The story of Egyptian novelist Naguib Mahfouz is the story of modern Egypt itself. Born in 1911 in the Gamaliya district of Cairo, Mahfouz witnessed the last days of British colonial rule and Ottoman influence, the nationalist struggle of Saad Zaghloul, the reigns of King Fuad and King Farouq, the military coup of 1952, the establishment of the republic, Gamal Abdel Nasser’s takeover in 1954, the Suez Canal crisis, the rule of Anwar al-Sadat, the Camp David accords of 1978 and finally the brutal dictatorship of Hosni Mubarak and the rise of Islamic fundamentalism. An avid reader, Mahfouz had a lifelong passion for the history of ancient Egypt, particularly its pharaohs: Akhenaten, who rejected pantheism in favor of monotheism; Menenre II, who ruled briefly at the end of the sixth dynasty; Khufu, who built the great pyramid at Giza; Nefertiti, Akhenaten’s wife and mother-in-law to Tutankhamen.
Mahfouz found inspiration in his country’s history, both ancient and recent, and in its transformation into a modern nation. His first three novels (Mockery of the Fates, Rhadopis of Nubia, Thebes at War) were historical works about ancient Egypt. He portrayed Khufu as a man struggling against his destiny; he imagined Menenre as falling in love with the Nubian courtesan Rhadopis; and he depicted Egypt’s fight for independence from foreign invaders. After the mid-1940s, Mahfouz’s interest shifted to social realism. His masterpiece, the “Cairo Trilogy” (Palace Walk, Palace of Desire, Sugar Street), written in 1952 and published in 1956 and 1957, portrayed three generations of an Egyptian family struggling against an autocratic ruler, the patriarch Al-Sayyid Ahmad Abd al-Jawad. In trying to get out from under Jawad’s thumb, his children and grandchildren successively turn to capitalism, communism and Islamic fundamentalism. During the 1960s and ’70s, he experimented with other literary forms, such as Modernism, symbolism and even romance. In 1983 he combined his passions for ancient and modern Egypt in the ambitious and yet-untranslated novel Before the Throne, in which all of Egypt’s rulers, up to and including Sadat, are brought before a court presided over by Osiris to be judged for their actions.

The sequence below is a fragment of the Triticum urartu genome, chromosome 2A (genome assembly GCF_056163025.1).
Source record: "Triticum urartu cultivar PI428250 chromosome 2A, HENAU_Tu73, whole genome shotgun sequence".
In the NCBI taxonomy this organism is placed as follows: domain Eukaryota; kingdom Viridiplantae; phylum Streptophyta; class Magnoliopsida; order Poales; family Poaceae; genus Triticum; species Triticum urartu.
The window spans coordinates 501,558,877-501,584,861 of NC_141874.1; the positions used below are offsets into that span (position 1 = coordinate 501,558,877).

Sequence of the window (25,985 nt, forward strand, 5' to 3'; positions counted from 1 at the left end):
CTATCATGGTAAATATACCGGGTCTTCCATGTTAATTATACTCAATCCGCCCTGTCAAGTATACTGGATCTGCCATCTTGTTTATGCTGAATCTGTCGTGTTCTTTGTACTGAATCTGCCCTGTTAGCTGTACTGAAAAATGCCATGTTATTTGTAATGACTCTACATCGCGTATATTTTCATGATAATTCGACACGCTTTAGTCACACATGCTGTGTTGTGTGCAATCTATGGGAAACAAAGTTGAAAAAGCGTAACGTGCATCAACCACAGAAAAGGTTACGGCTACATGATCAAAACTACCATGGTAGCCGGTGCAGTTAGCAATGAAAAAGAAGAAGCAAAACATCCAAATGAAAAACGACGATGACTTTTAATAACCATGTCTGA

Like Émile Zola, Mahfouz chronicled the lives of the most ordinary of his countrymen: peasants, workers, housewives, shopkeepers, prostitutes. Like Fyodor Dostoyevsky, he set most of his novels in one beloved city–Cairo, in his case. Like his elders Taha Husayn and Tawfiq al-Hakim, he took on the role of national storyteller. He was exceedingly prolific: more than thirty novels and as many screenplays, thirteen collections of short stories, a handful of plays and numerous articles and columns for the newspaper Al-Ahram, which also published many of his novels in serialized form.
Mahfouz was capable of taking a firm stand at the risk of his popularity. He criticized Nasser at a time when the statesman received wide support not only in Egypt but also throughout the Middle East and North Africa. In addition, he famously approved of the Camp David accords between Egypt and Israel, a position that resulted in the banning of his work in some Arab countries. Still, he continued to be read widely in the Arabic-speaking world, and translations of his work into English (via a half-dozen translators, which might explain why his work reads differently from book to book) brought him a worldwide audience, culminating in the Nobel Prize he received in 1988.
Mahfouz’s life was not devoid of contradictions. Although he was a man of letters, he also served as director of censorship for the State Cinema Organization, which garnered him criticism from his country’s intellectuals. His instincts as a writer prevailed, however, when in 1989 he offered his support to Salman Rushdie after the infamous fatwa on The Satanic Verses. Mahfouz opposed the fatwa as essentially un-Islamic and stated clearly his defense of freedom of expression. But in 1992 he appeared to shift his position slightly, saying that, while the fatwa was intolerable, Rushdie’s novel was “insulting” to Islam. Why Mahfouz, who in 1959 produced a novel (Children of Gebelawi) that portrays God, Adam, Moses, Jesus and Muhammad as mere mortals, should have found The Satanic Verses to be offensive is a bit of a mystery. In any case, Islamic fundamentalists, bent on waging a culture war, turned against Mahfouz, precisely because of Children of Gebelawi. In 1994 he was stabbed in the neck and as a result of his injury he was unable to hold a pen or a pencil in his writing hand.
But The Professor, as Mahfouz was widely known in Egypt, remained active, receiving friends and admirers in his home for spirited literary discussions. His modesty was legendary, his devotion to his literary work exemplary and his influence extraordinary, particularly for a man who never traveled outside Egypt–he did not even attend the Nobel ceremony. His lifelong concern was his beloved Egypt, and how its two great civilizations–Pharaonic and Islamic–contribute to a unique and independent national identity.
With the death of Mahfouz, Egypt has been deprived of its greatest living writer and of its last icon of the twentieth century, and the world has lost one of its most humane literary figures.